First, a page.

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We are still waiting for this feature with little hope for it showing up anytime soon. As long as we have to filter ourselves, lets not get rid of such excellent quality indicators. Cynical, yes, but very pragmatic. –  Hans Passant Aug 20 at 13:00

1 Answer 1

up vote 18 down vote accepted

This is a client-side feature, not a server-side one. If you want automatic text correction, then you should find a browser that supports it natively or install a plug-in that does this.

That is best because it gives the user choices. They can choose not to use anything, they can choose to use something that eagerly automatically reformats their text, or they can choose to use something that simply warns them of possible errors.

I, for one, would hate this. I know how to type and write the English language. If I do not capitalize the letter "i", it is done intentionally.

Even if we could implement this client-side in JavaScript or something, and make it opt-in, it would be a very inferior clone of the many excellent spelling/grammar checkers and/or text autocorrection utilities. I see no reason why this should be a feature provided by a website. Stack Exchange should concentrate on the things that they do better than other people—i.e., Q&A.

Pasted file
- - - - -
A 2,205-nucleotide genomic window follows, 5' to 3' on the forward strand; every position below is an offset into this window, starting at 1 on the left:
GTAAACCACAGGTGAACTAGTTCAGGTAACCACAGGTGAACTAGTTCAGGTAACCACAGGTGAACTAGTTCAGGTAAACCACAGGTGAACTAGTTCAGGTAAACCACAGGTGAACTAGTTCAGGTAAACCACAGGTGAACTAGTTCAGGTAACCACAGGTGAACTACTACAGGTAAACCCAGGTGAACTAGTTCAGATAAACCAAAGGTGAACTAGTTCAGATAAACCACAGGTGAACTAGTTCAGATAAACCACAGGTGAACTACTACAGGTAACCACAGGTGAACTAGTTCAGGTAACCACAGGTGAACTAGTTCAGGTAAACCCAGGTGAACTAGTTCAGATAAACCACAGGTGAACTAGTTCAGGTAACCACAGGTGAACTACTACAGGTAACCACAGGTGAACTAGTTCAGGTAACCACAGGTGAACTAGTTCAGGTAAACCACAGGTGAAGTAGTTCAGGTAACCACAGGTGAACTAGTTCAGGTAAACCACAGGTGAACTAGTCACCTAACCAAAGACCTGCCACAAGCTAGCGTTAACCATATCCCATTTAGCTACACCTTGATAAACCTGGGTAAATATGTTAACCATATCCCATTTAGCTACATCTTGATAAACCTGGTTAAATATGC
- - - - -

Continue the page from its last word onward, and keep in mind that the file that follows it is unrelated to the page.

Besides, the inability to master (or be attentive to) basic grammar and punctuation skills serves as an excellent heuristic for low-quality posts. If we automatically fixed all of these things up server-side, detecting these types of submissions would become vastly more difficult.

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really? an i as an indication or warning for a low quality post? wow. –  vba4all Aug 20 at 12:29
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Yes. Not a single lowercase i, of course, but a post where there are no capital letters, teh iz mispelled, there is no punctuation, etc. You know the type. –  Cody Gray Aug 20 at 12:30
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Not everyone first language is English @CodyGray, that heuristic would be a poor one since I see that kind of simple errors numerous times in suggested edits. (and too many times editors forgetting to fix them) –  Jonathan Drapeau Aug 20 at 12:39
    
@JonathanDrapeau I'm not sure what you're trying to say. That questions with poor English shouldn't be picked up for review, or...? –  Michelle Aug 20 at 12:52